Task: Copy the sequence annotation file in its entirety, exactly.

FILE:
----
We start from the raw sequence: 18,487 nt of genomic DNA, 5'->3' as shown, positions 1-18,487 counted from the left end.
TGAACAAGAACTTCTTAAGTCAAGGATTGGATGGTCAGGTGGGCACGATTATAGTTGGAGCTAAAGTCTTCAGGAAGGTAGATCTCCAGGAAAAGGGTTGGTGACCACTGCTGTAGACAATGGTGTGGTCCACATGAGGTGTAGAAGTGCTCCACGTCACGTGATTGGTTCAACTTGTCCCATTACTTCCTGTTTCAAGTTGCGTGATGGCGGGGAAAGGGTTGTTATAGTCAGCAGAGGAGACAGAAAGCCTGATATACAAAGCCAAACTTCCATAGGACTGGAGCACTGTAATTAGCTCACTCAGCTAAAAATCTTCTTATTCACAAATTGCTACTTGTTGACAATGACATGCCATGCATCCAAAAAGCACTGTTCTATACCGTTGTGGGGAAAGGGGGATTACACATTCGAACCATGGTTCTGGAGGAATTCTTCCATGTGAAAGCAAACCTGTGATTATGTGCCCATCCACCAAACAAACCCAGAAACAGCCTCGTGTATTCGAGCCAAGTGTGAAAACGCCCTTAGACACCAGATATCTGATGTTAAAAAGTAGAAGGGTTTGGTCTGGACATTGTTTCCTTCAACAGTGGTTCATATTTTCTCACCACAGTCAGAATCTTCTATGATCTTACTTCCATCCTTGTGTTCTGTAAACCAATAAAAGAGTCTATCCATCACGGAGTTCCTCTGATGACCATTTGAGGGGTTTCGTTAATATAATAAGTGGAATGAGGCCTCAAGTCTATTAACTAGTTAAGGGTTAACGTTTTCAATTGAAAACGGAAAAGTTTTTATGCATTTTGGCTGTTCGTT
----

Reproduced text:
We start from the raw sequence: 18,487 nt of genomic DNA, 5'->3' as shown, positions 1-18,487 counted from the left end.
TGAACAAGAACTTCTTAAGTCAAGGATTGGATGGTCAGGTGGGCACGATTATAGTTGGAGCTAAAGTCTTCAGGAAGGTAGATCTCCAGGAAAAGGGTTGGTGACCACTGCTGTAGACAATGGTGTGGTCCACATGAGGTGTAGAAGTGCTCCACGTCACGTGATTGGTTCAACTTGTCCCATTACTTCCTGTTTCAAGTTGCGTGATGGCGGGGAAAGGGTTGTTATAGTCAGCAGAGGAGACAGAAAGCCTGATATACAAAGCCAAACTTCCATAGGACTGGAGCACTGTAATTAGCTCACTCAGCTAAAAATCTTCTTATTCACAAATTGCTACTTGTTGACAATGACATGCCATGCATCCAAAAAGCACTGTTCTATACCGTTGTGGGGAAAGGGGGATTACACATTCGAACCATGGTTCTGGAGGAATTCTTCCATGTGAAAGCAAACCTGTGATTATGTGCCCATCCACCAAACAAACCCAGAAACAGCCTCGTGTATTCGAGCCAAGTGTGAAAACGCCCTTAGACACCAGATATCTGATGTTAAAAAGTAGAAGGGTTTGGTCTGGACATTGTTTCCTTCAACAGTGGTTCATATTTTCTCACCACAGTCAGAATCTTCTATGATCTTACTTCCATCCTTGTGTTCTGTAAACCAATAAAAGAGTCTATCCATCACGGAGTTCCTCTGATGACCATTTGAGGGGTTTCGTTAATATAATAAGTGGAATGAGGCCTCAAGTCTATTAACTAGTTAAGGGTTAACGTTTTCAATTGAAAACGGAAAAGTTTTTATGCATTTTGGCTGTTCGTT